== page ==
Long aquarium plant tweezers are must-have tools for axolotl parents. With one, you can quickly grab your axolotl’s food and feed it directly to your pet. Be sure to get tweezers that don’t have sharp edges to avoid injuring your axolotl.
Next, you can use a turkey baster to feed pellets and other food to your axolotl. You can also use this to suck up leftover food in the tank for a stress-free clean-up.
The last convenient tools you can get are plastic cups or mini dishes that you’ll leave inside the fish tank. You can use these to lessen the mess axolotls make when eating by providing them with a designated eating spot.
You should not feed your aquatic salamanders freeze-dried food, fish flakes, and any creatures with hard exoskeletons.
Freeze-dried foods are not that nutritious for axolotls because it loses its nutrition during the freezing process. Some freeze-dried food to steer away from are dried bloodworms. It's best not to even give these as snacks to your axolotls as it could lead to an imbalance in their nutrition and, even worse, make your axolotl sick.
Many new axolotl parents make a common mistake of thinking axolotls are fish and eat fish food, like flakes. Axolotls are not fish even though they spend most of their days underwater; they should not be fed food aimed towards fish.
Instead, it would be best if you only focused on food aimed at amphibians. For example, many fish flakes contain a lot of plant-based ingredients. These types of food will not meet the needs of a carnivorous axolotl.
Lastly, as much as possible, avoid feeding your axolotl any creatures with a hard exoskeleton. Axolotls can not digest exoskeletons and will need medical attention if fed creatures like mealworms or krill.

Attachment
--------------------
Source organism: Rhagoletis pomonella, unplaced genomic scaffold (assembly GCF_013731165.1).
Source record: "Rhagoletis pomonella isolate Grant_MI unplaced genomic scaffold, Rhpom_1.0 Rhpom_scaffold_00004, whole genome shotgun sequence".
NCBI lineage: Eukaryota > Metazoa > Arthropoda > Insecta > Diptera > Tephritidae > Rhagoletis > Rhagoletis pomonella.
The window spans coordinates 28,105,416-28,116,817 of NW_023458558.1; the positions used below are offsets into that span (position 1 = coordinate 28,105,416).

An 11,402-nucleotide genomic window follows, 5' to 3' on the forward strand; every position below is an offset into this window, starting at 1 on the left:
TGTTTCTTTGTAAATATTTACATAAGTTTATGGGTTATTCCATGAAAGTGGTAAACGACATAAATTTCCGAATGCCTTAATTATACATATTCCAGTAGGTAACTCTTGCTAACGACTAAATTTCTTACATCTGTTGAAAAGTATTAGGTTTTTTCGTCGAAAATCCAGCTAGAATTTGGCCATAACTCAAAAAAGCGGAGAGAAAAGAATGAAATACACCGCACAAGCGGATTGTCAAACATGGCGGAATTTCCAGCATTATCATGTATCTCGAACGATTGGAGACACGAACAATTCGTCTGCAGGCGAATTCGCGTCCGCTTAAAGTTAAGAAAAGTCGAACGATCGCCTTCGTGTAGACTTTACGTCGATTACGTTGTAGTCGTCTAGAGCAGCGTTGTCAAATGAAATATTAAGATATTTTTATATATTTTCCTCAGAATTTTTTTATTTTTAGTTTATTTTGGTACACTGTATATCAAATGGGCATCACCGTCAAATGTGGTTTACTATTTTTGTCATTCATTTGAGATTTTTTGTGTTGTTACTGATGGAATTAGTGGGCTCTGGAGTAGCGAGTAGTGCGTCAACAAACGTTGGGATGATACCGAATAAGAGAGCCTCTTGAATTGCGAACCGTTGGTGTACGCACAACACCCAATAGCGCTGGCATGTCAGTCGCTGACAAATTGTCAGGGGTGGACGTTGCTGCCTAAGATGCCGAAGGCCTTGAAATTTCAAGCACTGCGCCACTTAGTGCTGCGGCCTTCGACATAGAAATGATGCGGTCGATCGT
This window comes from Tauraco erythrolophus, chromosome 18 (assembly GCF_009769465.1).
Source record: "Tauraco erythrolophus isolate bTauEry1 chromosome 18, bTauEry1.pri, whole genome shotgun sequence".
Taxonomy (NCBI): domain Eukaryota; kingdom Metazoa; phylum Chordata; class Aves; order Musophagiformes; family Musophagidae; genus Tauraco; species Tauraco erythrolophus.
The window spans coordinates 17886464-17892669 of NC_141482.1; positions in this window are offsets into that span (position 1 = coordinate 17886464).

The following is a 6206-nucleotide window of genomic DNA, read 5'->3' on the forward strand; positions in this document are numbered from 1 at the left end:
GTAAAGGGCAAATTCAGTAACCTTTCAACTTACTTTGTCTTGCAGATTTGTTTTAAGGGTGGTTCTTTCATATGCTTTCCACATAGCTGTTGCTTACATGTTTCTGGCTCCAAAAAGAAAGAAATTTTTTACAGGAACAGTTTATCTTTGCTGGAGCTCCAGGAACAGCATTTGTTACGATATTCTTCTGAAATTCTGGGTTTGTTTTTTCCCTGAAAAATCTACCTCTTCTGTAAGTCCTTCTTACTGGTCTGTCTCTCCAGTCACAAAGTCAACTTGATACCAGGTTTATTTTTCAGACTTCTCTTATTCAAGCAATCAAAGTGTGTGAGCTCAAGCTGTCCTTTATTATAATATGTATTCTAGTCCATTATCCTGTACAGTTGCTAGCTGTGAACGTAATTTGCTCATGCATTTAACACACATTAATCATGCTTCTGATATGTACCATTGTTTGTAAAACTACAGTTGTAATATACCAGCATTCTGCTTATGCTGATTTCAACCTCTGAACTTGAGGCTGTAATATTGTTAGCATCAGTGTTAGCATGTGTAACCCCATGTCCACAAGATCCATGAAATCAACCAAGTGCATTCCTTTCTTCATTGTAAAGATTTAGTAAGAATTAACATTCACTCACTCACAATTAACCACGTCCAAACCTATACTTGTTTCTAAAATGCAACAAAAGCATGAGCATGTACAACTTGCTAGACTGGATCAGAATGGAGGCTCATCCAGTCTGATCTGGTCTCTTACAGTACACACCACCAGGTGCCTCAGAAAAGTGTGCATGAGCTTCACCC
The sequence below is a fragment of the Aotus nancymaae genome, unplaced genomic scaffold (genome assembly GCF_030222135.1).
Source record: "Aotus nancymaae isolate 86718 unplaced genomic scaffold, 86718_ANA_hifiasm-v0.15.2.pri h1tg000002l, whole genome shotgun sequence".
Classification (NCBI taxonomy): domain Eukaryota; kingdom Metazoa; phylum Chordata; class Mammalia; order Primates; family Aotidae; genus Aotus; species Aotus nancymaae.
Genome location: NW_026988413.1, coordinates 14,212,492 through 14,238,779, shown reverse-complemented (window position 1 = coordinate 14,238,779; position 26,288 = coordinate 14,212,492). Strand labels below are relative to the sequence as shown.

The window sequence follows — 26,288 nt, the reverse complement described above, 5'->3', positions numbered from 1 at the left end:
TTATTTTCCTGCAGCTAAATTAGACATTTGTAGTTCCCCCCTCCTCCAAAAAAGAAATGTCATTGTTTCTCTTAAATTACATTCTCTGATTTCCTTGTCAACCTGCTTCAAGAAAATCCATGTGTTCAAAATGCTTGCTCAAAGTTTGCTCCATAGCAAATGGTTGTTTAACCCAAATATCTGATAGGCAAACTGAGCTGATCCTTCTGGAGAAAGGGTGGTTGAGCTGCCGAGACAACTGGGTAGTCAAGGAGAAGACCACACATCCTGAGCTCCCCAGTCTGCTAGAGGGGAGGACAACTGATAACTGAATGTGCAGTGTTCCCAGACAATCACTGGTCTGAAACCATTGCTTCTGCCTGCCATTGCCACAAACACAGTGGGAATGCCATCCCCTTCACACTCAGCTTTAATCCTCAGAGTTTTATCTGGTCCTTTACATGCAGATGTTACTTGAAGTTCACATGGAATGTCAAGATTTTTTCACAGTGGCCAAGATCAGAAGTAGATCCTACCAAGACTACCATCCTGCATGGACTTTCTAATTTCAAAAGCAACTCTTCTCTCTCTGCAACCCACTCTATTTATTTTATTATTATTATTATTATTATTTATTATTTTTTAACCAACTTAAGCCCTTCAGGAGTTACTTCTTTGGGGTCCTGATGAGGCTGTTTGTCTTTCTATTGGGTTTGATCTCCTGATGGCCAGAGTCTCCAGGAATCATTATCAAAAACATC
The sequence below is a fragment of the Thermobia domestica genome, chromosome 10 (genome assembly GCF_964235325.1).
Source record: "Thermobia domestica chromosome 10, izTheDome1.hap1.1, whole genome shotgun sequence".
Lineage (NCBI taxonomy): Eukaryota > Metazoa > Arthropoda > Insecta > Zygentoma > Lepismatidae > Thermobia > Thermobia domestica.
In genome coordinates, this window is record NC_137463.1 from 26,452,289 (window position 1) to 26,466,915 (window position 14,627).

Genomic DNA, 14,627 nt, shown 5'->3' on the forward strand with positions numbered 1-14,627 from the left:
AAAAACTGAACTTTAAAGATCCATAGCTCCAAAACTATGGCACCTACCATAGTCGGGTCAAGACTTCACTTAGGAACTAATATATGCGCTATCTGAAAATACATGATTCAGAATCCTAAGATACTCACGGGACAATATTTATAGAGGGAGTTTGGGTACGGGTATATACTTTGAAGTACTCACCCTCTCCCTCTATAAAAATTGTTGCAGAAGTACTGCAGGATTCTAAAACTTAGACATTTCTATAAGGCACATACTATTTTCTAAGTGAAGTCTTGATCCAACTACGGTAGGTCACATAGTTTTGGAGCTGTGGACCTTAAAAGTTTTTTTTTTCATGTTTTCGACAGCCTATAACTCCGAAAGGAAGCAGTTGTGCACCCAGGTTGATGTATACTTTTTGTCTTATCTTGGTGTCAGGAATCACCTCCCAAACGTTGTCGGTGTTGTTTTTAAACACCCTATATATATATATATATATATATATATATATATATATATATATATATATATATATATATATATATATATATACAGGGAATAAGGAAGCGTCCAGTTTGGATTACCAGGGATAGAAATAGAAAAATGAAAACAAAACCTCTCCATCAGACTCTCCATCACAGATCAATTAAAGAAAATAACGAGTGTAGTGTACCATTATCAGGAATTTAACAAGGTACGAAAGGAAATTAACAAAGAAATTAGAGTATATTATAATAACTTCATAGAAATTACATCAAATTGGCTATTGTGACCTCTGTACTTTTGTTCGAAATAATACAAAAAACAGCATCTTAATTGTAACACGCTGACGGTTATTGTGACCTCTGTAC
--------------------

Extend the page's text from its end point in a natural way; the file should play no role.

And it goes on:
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Soft Pellets for Axolotls
Nutrient- and Moisture-Rich Sinking Pellets
San Francisco Bay Brand
Brine Shrimp Eggs
Easy-to-Hatch Brine Shrimp Eggs for Baby Axolotls
Sinking Carnivore Pellets
Color-Enhancing Pellets Rich in Protein
Uncle Jim's Worm Farm
Live Nightcrawler Worms for Axolotls of All Ages
Aquatic Foods Inc.
Soft Moist Sinking Pellets for Axolotls
Salmon-Flavored Sinking Pellets Sold in Bulk
Aquatic Blended Foods
Axolotl Soft Bit Mix
Axolotl Pellet Mix With Mini Bloodworm Sticks
200 Live Daphnia
Nutritious Live Daphnia Great for Baby Axolotls
These soft sinking pellets are specially made for small amphibians. They are rich in protein and highly nutritious, and they are suitable for both juvenile and adult axolotls. These salmon-flavored pellets are moist and easy to digest, allowing your axolotl to enjoy mealtimes without any stress.
According to a few reviews, the pellets made their fish tank water dirty. Other than this, most buyers said this food is easy to feed to their pets and sinks to the bottom of the tank quickly. They also said that their picky amphibians loved these pellets as both their primary or supplementary diet.
Feed your axolotl nutritious brine shrimp to help them grow strong and healthy. Simply follow the instructions to hatch the vial of brine shrimp eggs and feed your young and adult axolotl within two hours. Each vial has a hatch rate of 85 percent when done under the proper temperatures and steps.
A couple of reviewers had trouble getting their brine shrimp eggs to hatch. Still, most customers were quite thrilled with the sheer amount of brine shrimp each vial gave. Buyers said baby axolotls devoured this live food.